Rishi Sunak‘s relationship with Boris Johnson ‘completely disintegrated’ to the point where the Chancellor ‘considered resigning’ because of a row over the planned rise in National Insurance contributions, an MP has claimed.
The Tory MP told the Telegraph: ‘Their relationship had completely disintegrated. [Mr Sunak] said he was considering resigning.’
However, a Treasury source told the newspaper that any suggestion Mr Sunak was considering his future as Chancellor was ‘not true’. MailOnline approached the Treasury for comment.
It comes after a Cabinet rift opened up over tax rises as the Tories gathered in Blackpool for their spring conference yesterday.
Rishi Sunak’s relationship with Boris Johnson ‘completely disintegrated’ to the point where the Chancellor ‘considered resigning’ because of a row over the planned rise in National Insurance contributions, an MP has claimed
Mr Johnson was said to have considered scrapping the National Insurance hike earlier this year to stop Tory MPs sending letters of no confidence in his leadership amid ongoing reports of parties in Downing Street.
Eventually, he faced down mounting opposition to the 1.25 percentage point tax rise by insisting, alongside Mr Sunak, it was the ‘right plan’ and it would go ahead in April.
In a joint article, Mr Johnson and Mr Sunak said: ‘We must go ahead with the health and social care levy.’
The rise in National Insurance is due to be announced in the Spring Statement next Wednesday before coming into effect next month.
Some Tory MPs are still calling for it to be scrapped in order to lessen the effects of the cost of living crisis but No10 and No11 have said the rise has been written into law and it is too late to change it.
Yesterday, Mr Sunak doubled down on his decision to hike national insurance, pointing out that even Margaret Thatcher had to raise taxes.
But Jacob Rees-Mogg distanced himself from the issue – saying the ‘abnormally high’ rate of tax had been a decision for the Chancellor. And it came as Oliver Dowden, the Tory party’s co-chairman, said April’s tax rates must be the ‘high water mark’.
National insurance for workers and employers will rise by 1.25 percentage points in April to raise £12billion for health and social care.
It will worsen the cost of living crisis as Britons also face higher inflation, energy bills and council tax.
Speaking to delegates at the spring conference yesterday, Mr Sunak said: ‘I did not get into politics to have to put up people’s taxes. I am a Conservative Chancellor.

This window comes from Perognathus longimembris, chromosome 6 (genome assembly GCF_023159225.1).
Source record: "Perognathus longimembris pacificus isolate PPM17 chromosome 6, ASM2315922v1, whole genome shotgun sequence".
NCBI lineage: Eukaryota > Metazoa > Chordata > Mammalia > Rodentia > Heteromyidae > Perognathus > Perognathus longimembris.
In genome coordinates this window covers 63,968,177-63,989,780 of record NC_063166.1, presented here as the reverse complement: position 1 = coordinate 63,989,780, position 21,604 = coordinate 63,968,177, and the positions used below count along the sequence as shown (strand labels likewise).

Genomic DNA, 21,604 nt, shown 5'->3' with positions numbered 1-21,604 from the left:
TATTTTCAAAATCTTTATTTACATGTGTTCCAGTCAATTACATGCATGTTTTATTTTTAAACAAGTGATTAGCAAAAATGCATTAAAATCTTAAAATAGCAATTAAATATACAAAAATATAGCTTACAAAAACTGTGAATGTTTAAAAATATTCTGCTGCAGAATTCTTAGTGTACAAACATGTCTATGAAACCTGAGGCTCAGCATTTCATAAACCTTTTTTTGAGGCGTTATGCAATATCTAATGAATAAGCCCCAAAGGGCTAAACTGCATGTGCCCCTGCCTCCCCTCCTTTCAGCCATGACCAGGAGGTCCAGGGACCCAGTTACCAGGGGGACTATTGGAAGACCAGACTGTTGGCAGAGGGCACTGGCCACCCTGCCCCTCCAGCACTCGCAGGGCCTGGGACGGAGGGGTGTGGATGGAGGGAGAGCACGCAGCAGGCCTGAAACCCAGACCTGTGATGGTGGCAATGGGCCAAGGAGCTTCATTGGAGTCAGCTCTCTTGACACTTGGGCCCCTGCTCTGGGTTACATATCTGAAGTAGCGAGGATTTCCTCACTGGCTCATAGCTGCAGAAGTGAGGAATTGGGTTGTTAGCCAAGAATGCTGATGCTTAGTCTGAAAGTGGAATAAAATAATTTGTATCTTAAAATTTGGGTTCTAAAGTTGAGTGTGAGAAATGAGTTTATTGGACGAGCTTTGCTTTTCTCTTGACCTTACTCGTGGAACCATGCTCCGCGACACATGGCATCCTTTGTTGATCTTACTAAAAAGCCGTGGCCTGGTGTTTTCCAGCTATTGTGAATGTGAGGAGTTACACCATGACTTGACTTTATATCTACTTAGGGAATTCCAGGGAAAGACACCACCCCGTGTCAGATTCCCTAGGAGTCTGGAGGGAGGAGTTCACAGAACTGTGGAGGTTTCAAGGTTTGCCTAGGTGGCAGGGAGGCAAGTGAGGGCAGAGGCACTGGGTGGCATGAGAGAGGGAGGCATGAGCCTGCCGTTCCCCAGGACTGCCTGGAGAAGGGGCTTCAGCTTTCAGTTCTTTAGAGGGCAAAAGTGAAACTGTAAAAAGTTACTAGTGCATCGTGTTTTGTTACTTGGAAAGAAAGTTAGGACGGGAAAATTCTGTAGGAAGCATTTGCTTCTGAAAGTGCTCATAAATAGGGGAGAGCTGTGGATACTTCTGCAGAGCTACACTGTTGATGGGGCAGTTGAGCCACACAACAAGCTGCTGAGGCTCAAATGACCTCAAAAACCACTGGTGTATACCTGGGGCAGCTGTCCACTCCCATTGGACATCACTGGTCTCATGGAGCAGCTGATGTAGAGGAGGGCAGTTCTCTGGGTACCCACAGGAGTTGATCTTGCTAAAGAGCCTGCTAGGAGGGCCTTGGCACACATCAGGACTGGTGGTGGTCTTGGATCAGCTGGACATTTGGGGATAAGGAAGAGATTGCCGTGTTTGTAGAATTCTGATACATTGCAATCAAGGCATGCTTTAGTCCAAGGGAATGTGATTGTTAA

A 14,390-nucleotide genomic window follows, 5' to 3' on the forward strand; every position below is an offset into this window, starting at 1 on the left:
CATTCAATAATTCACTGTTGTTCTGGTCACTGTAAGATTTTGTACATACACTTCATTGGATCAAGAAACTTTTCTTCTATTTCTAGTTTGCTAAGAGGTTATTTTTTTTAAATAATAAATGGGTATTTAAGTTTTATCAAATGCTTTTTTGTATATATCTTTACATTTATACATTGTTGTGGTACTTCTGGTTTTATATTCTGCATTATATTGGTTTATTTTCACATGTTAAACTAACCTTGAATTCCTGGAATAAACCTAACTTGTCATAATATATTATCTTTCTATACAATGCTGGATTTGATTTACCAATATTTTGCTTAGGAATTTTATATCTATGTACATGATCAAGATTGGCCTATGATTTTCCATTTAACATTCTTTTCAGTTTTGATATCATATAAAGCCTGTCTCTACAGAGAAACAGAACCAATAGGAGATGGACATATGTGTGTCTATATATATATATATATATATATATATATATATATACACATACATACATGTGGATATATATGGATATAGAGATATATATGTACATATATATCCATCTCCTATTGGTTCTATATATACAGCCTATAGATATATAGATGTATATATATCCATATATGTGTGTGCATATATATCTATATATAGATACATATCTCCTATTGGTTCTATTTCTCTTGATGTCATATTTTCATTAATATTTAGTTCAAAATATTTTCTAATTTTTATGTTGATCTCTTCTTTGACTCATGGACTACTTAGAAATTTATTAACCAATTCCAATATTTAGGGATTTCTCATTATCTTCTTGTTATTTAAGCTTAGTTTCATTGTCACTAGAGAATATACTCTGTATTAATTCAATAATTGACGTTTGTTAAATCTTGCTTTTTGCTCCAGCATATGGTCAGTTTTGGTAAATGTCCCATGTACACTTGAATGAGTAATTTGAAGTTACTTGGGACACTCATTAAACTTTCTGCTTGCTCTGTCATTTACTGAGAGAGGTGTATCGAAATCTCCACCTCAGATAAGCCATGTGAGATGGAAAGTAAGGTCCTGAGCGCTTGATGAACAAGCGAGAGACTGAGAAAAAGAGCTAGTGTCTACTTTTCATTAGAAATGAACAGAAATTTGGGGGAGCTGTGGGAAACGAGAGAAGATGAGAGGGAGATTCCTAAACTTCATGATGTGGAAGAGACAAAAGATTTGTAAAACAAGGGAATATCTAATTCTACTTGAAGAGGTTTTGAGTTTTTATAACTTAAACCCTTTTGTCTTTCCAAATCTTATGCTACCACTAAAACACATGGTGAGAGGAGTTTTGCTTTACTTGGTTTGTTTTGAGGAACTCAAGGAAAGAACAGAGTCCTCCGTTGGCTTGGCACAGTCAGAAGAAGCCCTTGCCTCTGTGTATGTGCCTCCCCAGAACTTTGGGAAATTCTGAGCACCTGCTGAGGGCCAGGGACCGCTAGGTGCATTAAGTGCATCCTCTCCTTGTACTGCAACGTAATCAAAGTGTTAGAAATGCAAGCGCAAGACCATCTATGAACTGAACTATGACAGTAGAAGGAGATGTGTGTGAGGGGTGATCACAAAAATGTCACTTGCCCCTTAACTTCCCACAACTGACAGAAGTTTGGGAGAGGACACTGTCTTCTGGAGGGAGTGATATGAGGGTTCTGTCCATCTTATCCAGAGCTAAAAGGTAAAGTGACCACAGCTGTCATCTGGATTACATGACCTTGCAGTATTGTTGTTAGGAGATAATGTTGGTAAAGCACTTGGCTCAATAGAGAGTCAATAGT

‘But I also take seriously my responsibility to you, our kids and to the nation’s finances, making sure we fix the problems. And with coronavirus, our borrowing went up to levels we haven’t seen since World War Two.
‘And our debt was forecast to just keep growing and growing into the future. I didn’t think that was morally right. I didn’t think it was economically responsible.’
The Chancellor added: ‘Much as people forget, Margaret Thatcher and Nigel Lawson had to do some similar things at the start of [their] period.
‘They inherited this huge deficit, which they first had to tackle and Margaret Thatcher was adamant, as was Nigel Lawson, that you have to tackle the deficit first and once you’ve done that, then you can start the work of cutting taxes.
‘So that’s what I’ve had to do and it was not easy – but I do believe it was the right thing to do. But that is done, we’ve made the difficult decisions that we have to make.’
Boris Johnson was said to have been considering scrapping the National Insurance hike earlier this year to stop Tory MPs sending letters of no confidence in his leadership amid ongoing reports of parties in Downing Street
He said: ‘My priority going forward is to cut taxes. I made that very clear. But I want to do that in a responsible and sustainable way. I now believe we are on a path to do that.’
But at a fringe event at the conference, Brexit opportunities minister Mr Rees-Mogg struck a different tone. ‘Taxes are at an abnormally high level,’ he said.
‘The Conservatives need to get back to being a tax-cutting government.
‘We need supply-side reform and government efficiency to ensure growth and pay for tax cuts. But the national insurance rise is a matter for the Chancellor.’
Meanwhile, Mr Dowden said April’s increases must be the ‘high water mark’.
‘As we no longer have to do things like lateral flow tests and all those other things that are costing huge amounts of money, we need to make sure that that is the absolute peak of government spending,’ he added.
Mr Sunak also hinted there may be help for hard-pressed families in his spring statement next Wednesday.